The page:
Advice from Meredith Efken

ACFW Advice Leave a Comment

I think it is SO important to acknowledge this aspect of going to a conference. It is REALLY hard to jump in, network, pitch, talk to strangers, and all those other social activities you need to do at a conference. For some people, it’s so hard, it’s almost painful. This is why you often find folks in tears in the prayer room or taking three-hour naps in the afternoon instead of going to workshops. It’s overwhelming for many of us.

Yeah, “us”—me included. Anyone who knows me, knows you can usually find me gabbing in the hotel lobby until all hours of the night. But the truth is, that’s only an easy thing for me to do with the people I’ve already become friends with. Networking, pitching, getting to know strangers—those are still things I feel VERY uncomfortable with.

Sometimes, the hardest word in the English language for me to say is “Hello.” Sometimes, even when I’m in the middle of a group, looking like I’m having the time of my life, there’s still a part of me inside that is convinced I’m the biggest nobody in the world and that I should really crawl back to my room before someone notices how badly I fit in with the group. Pitching to an editor—even one I count as a friend—can still make me feel like throwing up. My hands still tremble. I still get dry-mouth. Sometimes, I get so discomfited by the sound of my own voice that I lose track of what I was saying!

And there are other people in ACFW who also feel this way—even folks who seem so outgoing and confident. The truth is, a LOT of us are quite introverted. It’s not that we don’t love people and it’s not that we aren’t having fun. We do and we are! But being introverted means that being comfortable in social settings doesn’t always come naturally, and it can be draining of our energy. It’s okay—this is part of how you are made. There is nothing wrong with you, and you are not the only one. God likes you this way, and so do the rest of us.

Here are some things that I and other people have found helpful:

1) Take it easy—small doses is best. Feel free to take time to be by yourself. Introverts are recharged by being alone. Don’t fight this—you won’t win.

2) Go around with a buddy. If you need a buddy, I bet you can find one by posting on the Conference forum on the Members-only board online. Life is always easier to deal with when you share it with someone.

3) Put on your game face: this is easier if you have at least some acting ability. It’s not about not being yourself. It’s about putting on the outside the part of yourself that is normally stuck on the inside. Some people do this by having a certain set of clothing that they wear at conferences that is maybe different from what they normally wear. Or maybe it’s just you telling yourself that as you put on your nametag, you are now entering “conference mode.” Conference mode is when you give yourself permission to say hi to people, to chatter, to be more assertive…just for the morning, or just for an hour. Take off the tag or change your clothes, and you can go back to being introverted. For some people, this visual delineation is enough to help them feel more confident socially because they know it’s only temporary.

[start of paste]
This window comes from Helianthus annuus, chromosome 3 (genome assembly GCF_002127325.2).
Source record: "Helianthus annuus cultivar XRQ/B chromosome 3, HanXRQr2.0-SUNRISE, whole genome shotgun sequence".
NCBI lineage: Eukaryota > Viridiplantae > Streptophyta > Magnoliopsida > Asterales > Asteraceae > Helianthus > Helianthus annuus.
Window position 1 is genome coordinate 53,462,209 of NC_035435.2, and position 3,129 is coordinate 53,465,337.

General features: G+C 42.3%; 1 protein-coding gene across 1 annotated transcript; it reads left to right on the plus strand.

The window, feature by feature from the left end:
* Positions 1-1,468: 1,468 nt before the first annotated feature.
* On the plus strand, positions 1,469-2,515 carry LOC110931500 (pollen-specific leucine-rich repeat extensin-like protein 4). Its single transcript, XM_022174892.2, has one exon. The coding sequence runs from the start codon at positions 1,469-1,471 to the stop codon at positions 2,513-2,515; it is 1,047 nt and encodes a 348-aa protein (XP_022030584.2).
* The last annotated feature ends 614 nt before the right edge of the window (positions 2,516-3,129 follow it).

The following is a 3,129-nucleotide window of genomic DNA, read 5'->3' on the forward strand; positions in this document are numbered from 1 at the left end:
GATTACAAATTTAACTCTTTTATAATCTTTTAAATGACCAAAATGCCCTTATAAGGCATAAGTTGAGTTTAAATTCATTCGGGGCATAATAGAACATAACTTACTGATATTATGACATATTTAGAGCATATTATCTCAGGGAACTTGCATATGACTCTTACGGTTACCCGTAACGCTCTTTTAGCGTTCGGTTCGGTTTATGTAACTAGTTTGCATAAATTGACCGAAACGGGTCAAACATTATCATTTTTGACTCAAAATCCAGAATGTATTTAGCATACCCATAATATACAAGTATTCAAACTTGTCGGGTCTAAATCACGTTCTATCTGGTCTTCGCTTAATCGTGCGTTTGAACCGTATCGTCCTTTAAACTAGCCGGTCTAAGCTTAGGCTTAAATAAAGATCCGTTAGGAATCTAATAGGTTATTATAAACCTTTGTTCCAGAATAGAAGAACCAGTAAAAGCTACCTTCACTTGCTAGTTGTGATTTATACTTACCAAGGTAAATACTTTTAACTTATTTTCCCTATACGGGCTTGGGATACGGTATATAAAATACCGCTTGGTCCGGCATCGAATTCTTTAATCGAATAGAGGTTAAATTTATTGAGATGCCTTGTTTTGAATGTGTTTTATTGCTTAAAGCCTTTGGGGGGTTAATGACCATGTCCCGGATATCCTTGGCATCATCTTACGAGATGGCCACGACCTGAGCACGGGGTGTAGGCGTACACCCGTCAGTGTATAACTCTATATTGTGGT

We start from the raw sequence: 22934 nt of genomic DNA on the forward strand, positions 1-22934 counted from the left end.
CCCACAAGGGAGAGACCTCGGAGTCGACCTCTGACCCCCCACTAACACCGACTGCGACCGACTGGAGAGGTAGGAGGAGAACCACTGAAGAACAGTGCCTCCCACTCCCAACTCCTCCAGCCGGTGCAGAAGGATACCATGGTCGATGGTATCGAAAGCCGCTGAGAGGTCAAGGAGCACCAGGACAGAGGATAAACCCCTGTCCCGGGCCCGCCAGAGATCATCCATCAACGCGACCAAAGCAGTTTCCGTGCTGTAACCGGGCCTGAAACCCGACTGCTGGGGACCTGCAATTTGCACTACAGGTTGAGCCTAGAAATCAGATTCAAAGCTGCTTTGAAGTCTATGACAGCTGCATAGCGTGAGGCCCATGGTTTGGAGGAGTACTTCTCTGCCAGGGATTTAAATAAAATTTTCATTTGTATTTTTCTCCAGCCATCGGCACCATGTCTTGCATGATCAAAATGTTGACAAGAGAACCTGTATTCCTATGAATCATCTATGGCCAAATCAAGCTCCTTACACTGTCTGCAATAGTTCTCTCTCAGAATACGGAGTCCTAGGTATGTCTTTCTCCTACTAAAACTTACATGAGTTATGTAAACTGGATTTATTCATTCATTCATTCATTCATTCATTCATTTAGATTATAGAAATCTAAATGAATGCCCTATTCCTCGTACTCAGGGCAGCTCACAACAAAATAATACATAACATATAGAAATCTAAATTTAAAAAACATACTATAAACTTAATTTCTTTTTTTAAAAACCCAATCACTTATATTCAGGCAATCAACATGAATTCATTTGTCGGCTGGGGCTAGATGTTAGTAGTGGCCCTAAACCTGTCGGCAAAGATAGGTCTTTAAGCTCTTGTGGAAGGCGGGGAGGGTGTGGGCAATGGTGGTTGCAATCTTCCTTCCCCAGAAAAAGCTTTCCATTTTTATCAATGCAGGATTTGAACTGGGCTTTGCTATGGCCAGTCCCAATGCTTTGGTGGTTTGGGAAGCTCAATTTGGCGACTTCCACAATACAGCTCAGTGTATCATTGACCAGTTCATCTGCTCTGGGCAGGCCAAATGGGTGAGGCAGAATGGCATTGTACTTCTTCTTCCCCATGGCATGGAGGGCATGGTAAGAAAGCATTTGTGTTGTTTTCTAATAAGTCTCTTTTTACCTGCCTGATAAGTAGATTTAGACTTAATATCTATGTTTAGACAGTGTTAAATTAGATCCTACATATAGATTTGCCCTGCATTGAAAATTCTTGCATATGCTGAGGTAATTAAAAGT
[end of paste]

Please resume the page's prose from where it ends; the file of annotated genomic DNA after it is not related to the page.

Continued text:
4) Set a goal. It used to be that my goal in a social situation would be merely to say “hello” to one person I didn’t know. And at first, that was excruciating! But it got easier. And soon, I felt more comfortable being outgoing in other ways. Even now, though, there are times when I have to mentally coach myself, “You ARE going to go over to that group and join in. You can do it—it just starts with hello.” But I’ve proven to myself that I can do it, and nobody has executed me for it yet. So all is well.

5) Learn some relaxation breathing techniques. Sometimes, when you get nervous, you trigger your body’s “fight or flight” response. Relaxation techniques help stop that response and help you gain control again. Alternately, learn how to harness that energy and direct it into whatever you are doing—whether it’s talking to someone or pitching or whatever.

6) Volunteer: if you are feeling like you don’t fit in, get involved helping out somewhere. There’s nothing like working with others on a team to make you feel more a part of the group. And you get the satisfaction of knowing you’ve been a help and a blessing to others.

7) The most important thing I’ve found to help with a case of shyness though is to remember that the world is not all about me. As a child of God, I’m here to serve and love other people. When I stop focusing on how uncomfortable I feel and start reaching out to other people, I forget myself and my social awkwardness. The more I look for ways to care for and help others, then I get too busy to be shy. And the added benefit is that I make a lot of friends this way, and soon I’m not surrounded by strangers any more.

Some of my closest friendships are with writers that I’ve gotten to know through attending conferences. I hope each of you will be able to know this joy as well.

Meredith Efken

author, freelance editor

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